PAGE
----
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Chinese tourists urged to get rid of bad habits


Some Chinese tourists are being warned that while their bad social graces such as spitting, slurping food and jumping queues may merely disgust people at home and they are sometimes not at all tolerated in other countries. Zhang Xiao was warned about this by his travel agent as he prepared for a holiday that would take him to Singapore, Malaysia and Thailand during the week-long May Day holiday. A tip card sent by the travel agency reminded him that chewing gum is forbidden in public in Singapore and that he should wear long trousers and a shirt with sleeves during visits to temples and the palace of Thailand. "I've read the tips on the card carefully. We are representing the image of China when traveling abroad, it's our responsibility to improve our manners," said Zhang, who was getting ready for his third trip abroad. The increasing number of Chinese tourists traveling abroad may be a huge new source of income to destination countries, but that won't prevent complaints against individuals from reflecting badly on all of China. The media in Singapore reports that hotel staffs are upset with Chinese tourists spitting in their rooms and smoking in bed. The hotels have had to shampoo the carpet after and replace bed linen after a Chinese tour group passed through. Singapore airline companies also criticized Chinese tourists for talking loudly and being very rude. Even Hong Kong newspapers have pointed out that some mainlanders lack manners and social graces. During the week-long May Day holiday this year, tour operators in Shanghai alone have organized 1,227 group tours with more than 20,000 tourists for travel overseas. Tourism bureaus in Anhui, Sichuan and Chongqing required local travel agencies to not only protect the safety of tourists but also ensure their clients they take overseas travel with manners. In many places in Europe and North America, eating with an open mouth or lip smacking can be an instant turn off. European hosts, friends or even people at the next table might be disgusted by what they perceive as a such a lack of table manners and even think that Chinese are rude. Ge Yucui, a tourist guide for the Kanghui International Travel Agency in Anhui Province, said she checked the laws and regulations and local customs before the tour to the Republic of Korea. "We organized meetings and sent tip cards to the members of the tour," Ge said, adding that "the guides play an important role in helping the tourists get rid of bad habits." Sun Jing, a member of the tour, said the tip cards helped him better understand how to behave when traveling abroad. However, travel agent Ge Yucui said Chinese travelers still have a lot of travel etiquette to learn. Enditem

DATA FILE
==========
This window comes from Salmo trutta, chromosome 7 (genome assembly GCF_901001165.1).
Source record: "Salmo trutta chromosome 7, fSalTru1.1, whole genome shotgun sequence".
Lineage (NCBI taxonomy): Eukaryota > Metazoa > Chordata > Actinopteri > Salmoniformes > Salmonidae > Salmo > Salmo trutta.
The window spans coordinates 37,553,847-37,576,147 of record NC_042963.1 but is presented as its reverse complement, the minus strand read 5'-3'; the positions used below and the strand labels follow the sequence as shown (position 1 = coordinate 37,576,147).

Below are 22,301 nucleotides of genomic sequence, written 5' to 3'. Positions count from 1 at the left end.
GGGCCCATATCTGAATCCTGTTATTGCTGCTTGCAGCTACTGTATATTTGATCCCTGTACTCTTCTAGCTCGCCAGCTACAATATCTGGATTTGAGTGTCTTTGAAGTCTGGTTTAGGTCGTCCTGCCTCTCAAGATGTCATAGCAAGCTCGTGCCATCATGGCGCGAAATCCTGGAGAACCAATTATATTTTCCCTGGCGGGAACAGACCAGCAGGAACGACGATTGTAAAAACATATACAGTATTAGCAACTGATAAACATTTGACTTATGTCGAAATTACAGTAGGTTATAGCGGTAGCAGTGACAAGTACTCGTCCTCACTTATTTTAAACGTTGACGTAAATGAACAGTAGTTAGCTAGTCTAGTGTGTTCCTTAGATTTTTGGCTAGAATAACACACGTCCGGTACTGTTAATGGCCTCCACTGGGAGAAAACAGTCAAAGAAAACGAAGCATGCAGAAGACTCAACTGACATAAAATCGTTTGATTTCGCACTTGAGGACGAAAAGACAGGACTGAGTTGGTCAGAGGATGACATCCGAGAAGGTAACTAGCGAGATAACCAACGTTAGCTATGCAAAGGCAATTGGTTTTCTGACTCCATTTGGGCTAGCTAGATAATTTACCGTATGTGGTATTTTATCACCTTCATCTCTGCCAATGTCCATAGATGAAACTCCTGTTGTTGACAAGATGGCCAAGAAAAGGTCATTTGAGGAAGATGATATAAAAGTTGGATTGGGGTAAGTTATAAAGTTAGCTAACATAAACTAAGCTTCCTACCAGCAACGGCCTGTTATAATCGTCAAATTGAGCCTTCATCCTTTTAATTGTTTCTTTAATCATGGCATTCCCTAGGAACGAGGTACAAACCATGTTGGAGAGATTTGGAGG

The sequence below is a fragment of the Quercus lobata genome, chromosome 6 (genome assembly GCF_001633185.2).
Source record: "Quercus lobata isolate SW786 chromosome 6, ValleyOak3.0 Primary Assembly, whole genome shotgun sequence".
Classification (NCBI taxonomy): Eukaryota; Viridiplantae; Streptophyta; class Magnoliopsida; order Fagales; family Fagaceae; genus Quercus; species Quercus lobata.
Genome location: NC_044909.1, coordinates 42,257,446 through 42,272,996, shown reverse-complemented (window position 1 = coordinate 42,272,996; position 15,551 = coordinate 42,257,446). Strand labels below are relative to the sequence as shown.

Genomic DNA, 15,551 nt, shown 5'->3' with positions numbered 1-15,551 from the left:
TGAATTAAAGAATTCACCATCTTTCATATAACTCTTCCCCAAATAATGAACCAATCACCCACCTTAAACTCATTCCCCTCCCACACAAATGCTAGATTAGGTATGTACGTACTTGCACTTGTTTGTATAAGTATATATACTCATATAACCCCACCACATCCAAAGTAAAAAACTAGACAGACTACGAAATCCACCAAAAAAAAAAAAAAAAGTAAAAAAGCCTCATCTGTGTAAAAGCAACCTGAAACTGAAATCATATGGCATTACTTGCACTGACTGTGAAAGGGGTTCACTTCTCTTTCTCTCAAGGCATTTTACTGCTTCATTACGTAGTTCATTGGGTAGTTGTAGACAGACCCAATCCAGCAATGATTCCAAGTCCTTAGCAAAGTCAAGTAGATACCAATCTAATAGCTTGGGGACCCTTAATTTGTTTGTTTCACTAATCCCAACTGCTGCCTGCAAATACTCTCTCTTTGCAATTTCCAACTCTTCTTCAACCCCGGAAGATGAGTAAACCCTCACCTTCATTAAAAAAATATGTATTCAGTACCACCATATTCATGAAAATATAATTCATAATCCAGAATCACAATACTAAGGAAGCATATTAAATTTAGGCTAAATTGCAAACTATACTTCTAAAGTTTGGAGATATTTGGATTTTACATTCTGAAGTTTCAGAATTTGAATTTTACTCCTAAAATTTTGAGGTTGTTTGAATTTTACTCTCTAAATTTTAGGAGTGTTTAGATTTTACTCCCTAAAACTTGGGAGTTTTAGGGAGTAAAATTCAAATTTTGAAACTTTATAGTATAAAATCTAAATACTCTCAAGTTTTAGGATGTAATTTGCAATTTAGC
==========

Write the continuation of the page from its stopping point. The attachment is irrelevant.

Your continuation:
(Source:Xin Hua News, 2006-05-05)